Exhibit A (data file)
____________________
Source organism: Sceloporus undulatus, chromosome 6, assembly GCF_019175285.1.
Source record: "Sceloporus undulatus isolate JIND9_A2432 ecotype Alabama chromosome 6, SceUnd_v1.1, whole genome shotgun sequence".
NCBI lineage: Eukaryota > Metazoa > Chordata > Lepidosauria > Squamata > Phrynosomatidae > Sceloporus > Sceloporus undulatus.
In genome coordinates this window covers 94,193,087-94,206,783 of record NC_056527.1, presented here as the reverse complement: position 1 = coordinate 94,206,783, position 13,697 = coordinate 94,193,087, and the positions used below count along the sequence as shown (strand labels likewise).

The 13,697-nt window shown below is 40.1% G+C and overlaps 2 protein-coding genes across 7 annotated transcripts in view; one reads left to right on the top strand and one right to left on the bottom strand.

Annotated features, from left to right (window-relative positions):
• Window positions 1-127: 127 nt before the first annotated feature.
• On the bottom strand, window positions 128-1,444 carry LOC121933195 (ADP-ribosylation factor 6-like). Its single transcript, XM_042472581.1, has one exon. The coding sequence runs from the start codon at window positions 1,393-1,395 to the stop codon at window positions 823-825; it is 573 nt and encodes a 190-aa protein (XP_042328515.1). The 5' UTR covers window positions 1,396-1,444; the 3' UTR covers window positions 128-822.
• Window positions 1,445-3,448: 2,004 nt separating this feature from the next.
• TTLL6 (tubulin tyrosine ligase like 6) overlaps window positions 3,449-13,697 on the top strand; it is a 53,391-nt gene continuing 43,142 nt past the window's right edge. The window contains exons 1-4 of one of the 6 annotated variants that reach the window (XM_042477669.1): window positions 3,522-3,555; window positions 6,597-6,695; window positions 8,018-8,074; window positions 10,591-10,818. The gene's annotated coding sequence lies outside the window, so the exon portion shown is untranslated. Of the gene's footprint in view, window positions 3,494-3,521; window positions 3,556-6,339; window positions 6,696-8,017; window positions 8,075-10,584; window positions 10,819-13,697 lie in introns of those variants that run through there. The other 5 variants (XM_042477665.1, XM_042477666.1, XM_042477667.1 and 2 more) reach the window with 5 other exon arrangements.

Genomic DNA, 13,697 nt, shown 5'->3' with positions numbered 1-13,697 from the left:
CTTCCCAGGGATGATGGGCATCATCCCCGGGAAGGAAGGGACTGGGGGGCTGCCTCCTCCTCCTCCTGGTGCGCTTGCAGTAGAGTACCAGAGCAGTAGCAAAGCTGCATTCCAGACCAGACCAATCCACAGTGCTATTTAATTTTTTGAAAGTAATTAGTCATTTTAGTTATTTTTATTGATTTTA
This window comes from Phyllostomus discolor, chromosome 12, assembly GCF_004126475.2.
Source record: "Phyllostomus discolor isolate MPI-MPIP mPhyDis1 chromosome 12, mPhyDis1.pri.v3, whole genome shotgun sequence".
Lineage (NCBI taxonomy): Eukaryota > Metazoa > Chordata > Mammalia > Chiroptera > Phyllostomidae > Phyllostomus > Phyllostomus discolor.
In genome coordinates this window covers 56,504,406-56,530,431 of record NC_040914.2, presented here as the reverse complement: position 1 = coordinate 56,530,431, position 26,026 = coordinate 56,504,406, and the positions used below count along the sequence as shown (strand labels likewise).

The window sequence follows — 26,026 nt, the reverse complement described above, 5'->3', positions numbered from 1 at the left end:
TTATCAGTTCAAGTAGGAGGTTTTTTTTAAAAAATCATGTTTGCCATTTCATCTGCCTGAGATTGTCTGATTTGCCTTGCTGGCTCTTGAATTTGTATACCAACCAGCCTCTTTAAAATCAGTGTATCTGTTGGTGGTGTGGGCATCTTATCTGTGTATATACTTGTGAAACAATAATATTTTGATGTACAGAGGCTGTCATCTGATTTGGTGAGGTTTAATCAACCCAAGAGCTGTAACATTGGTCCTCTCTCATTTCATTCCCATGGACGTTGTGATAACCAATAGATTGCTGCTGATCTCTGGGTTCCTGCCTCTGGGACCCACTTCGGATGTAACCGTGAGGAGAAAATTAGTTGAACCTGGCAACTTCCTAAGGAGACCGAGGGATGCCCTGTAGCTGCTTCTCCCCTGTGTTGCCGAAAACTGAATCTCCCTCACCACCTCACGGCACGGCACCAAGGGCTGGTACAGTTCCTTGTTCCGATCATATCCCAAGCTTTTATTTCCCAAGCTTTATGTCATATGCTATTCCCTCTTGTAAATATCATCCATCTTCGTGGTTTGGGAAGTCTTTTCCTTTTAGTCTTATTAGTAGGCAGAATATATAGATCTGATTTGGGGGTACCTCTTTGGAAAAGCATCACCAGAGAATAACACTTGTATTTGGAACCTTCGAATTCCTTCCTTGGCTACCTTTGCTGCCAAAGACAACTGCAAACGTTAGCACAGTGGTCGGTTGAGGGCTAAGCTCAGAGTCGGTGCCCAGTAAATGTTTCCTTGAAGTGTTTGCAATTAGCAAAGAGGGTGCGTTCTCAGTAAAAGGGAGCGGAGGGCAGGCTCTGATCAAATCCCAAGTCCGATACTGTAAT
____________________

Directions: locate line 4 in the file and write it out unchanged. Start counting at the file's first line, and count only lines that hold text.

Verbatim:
In genome coordinates this window covers 94,193,087-94,206,783 of record NC_056527.1, presented here as the reverse complement: position 1 = coordinate 94,206,783, position 13,697 = coordinate 94,193,087, and the positions used below count along the sequence as shown (strand labels likewise).